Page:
August 08, 2010


The pot where they make the clouds

I’ve never seen anything quite like it. The landscape was bursting with great clouds of steam. We kept seeing pools of boiling water, sometimes clear and blue, sometimes streaked with orange. Streams of hot water shot into the sky and came falling down in a sizzling rain that smelled like sulphur.

I could feel the adrenaline in my blood rising. I’m not the kind of person who stays inside a building when the fire alarm is going off.

Boardwalks were set up near the most active geysers, and tourists walked about, taking photos and eating ice cream cones and chatting happily, as if oblivious to the active volcano churning below them. It seemed crazy really.

“This is where they got their set designs for Star Trek,” I said to my husband as we gazed at strange rock formations and oddly-shaped pools cut into sizzling grey rock.

We came around a curve and saw spirals of steam rising from a meadow, as if a bunch of fires were smoldering. “Another village has been plundered,” my husband said in an ominous voice.

The thermal area was a fascinating, surreal landscape of boiling mud, scalding pools, and dragon-like steam. I kept taking photos, but I couldn’t relax. That night I had anxiety dreams.

I kept trying to imagine living in the landscape hundreds of years ago, before the national park had been established and the parking lots built. I could see how the pools of boiling water could come in handy for cooking. Even now, I was tempted to toss a handful of pasta into the nearest geyser because it would make for such a cool picnic. I don’t know if I could have settled down near a landscape that kept churning and spitting and sending such violent signals. But still, I'd like to go back some day. 



Anonymous said...

Did you see Old Faithful?


jo(e) said...

We did. But I thought walking around and looking at all the other geysers and hot springs and mudboils was far more impressive.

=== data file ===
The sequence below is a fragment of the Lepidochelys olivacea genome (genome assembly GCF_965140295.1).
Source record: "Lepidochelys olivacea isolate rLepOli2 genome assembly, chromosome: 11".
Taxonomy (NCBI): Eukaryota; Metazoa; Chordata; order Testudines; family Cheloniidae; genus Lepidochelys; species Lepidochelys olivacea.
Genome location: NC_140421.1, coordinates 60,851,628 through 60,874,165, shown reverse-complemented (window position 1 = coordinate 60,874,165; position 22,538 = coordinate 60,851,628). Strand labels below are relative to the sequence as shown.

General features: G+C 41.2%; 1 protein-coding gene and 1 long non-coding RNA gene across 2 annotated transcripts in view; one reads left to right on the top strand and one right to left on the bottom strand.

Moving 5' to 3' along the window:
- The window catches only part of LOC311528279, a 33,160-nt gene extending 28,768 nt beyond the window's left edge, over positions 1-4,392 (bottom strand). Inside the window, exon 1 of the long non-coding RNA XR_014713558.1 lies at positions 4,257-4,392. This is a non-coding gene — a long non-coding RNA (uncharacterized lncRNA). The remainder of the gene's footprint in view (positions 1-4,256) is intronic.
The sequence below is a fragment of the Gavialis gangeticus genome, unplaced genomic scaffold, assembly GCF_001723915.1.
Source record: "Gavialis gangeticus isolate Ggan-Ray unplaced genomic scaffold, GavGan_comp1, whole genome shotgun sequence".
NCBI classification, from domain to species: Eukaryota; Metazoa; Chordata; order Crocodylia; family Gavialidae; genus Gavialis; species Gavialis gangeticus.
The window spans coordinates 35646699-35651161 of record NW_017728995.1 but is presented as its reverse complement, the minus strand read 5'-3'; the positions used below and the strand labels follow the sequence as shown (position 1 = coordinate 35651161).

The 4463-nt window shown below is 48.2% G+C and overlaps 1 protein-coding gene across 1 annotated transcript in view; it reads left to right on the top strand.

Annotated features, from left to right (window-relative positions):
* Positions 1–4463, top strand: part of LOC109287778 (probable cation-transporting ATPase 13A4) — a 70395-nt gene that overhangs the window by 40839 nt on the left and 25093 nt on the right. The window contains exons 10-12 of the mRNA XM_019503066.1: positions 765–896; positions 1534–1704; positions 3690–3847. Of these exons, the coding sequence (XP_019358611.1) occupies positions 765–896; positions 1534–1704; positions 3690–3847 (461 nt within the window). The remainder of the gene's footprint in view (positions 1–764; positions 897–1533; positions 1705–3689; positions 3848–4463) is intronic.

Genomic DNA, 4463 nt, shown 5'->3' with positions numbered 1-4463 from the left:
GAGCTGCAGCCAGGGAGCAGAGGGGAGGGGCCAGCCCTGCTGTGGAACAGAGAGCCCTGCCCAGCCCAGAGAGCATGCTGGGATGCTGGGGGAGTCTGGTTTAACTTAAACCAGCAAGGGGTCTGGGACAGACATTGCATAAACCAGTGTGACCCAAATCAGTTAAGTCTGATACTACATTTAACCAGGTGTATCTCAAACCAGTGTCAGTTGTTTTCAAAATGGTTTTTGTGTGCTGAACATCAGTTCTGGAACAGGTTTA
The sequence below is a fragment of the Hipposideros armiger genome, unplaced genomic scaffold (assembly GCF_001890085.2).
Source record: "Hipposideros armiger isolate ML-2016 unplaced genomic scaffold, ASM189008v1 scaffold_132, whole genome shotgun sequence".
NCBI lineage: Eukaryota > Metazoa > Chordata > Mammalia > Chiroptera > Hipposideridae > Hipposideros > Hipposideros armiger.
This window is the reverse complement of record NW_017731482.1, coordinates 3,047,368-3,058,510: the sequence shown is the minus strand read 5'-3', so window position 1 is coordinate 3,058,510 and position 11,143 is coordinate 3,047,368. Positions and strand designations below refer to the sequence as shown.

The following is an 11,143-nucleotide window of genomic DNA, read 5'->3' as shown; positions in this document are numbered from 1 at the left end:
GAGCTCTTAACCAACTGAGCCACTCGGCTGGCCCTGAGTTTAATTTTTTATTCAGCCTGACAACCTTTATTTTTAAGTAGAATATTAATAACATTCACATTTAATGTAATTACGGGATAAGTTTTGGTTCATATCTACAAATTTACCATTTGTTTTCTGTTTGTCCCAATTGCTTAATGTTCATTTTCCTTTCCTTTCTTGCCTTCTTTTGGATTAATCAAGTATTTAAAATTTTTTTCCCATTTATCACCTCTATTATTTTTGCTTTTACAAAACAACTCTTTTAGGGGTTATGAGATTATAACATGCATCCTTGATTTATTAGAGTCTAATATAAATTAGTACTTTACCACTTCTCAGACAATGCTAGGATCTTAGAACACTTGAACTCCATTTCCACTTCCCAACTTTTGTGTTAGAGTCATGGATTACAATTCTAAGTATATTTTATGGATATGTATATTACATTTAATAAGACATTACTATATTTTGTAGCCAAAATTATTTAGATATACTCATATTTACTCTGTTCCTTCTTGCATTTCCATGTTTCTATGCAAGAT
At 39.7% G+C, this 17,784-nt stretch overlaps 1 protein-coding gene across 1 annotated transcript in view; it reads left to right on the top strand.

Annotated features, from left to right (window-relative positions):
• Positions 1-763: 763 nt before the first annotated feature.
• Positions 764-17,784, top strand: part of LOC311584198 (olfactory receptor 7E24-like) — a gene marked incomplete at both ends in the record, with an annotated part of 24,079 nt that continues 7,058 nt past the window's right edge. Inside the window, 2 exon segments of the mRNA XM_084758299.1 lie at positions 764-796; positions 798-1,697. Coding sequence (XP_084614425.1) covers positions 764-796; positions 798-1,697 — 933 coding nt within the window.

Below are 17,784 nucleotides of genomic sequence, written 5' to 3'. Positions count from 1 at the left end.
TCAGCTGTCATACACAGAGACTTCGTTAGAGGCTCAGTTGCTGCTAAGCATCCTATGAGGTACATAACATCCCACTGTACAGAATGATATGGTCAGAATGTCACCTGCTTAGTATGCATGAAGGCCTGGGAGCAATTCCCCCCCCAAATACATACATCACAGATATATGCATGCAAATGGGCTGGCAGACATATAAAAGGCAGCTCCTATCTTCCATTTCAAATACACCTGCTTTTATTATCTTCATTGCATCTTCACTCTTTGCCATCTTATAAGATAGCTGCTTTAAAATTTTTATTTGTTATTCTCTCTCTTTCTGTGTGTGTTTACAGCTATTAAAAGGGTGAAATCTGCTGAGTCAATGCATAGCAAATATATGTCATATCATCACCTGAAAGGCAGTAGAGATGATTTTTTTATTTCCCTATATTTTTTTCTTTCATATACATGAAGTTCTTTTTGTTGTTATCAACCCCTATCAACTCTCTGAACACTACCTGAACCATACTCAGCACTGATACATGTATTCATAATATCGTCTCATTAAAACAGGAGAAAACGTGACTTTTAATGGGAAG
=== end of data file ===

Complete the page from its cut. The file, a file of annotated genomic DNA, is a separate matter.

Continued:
Jennifer (ponderosa) said...

There are a lot of hot springs where I live. I've never been to one, which everyone seems to find shocking -- it's kind of a rite of passage for teenagers, since it's usually nude bathing -- but you know what? Every so often, people get horribly burned in those things. Untrustworthy, if you ask me!

Jennifer (ponderosa) said...

PS Welcome home : )

jo(e) said...

Jennifer: We did find a place where hot springs flowed into a local river, and we went swimming. I can see how people could get burned -- I had to keep moving every time the current changed. But still, it was fun.

I can totally see how skinny dipping in a hot springs would be a rite of passage for teenagers.

Songbird said...

What great pictures! Pure Luck hiked in Wyoming today (Table Mountain) and posted some pictures and videos on Facebook.

Kyla said...

Wow! Very cool.

YourFireAnt said...

Where are the people? More to the point, where are the naked people?


jo(e) said...

FireAnt: I tend to avoid people when I'm in a national park. I did just add a photo of my husband. He's wearing clothes though -- sorry to disappoint you!

BrightenedBoy said...

Beautiful photos.

Your husband sounds like an imaginative and interesting man.

I really enjoyed your vivid description of this landscape.

You know that there was a scene where that caldera erupted in "2012," right?

julieunplugged said...

You have such a gift! I feel like I spent this week in Yellowstone with you.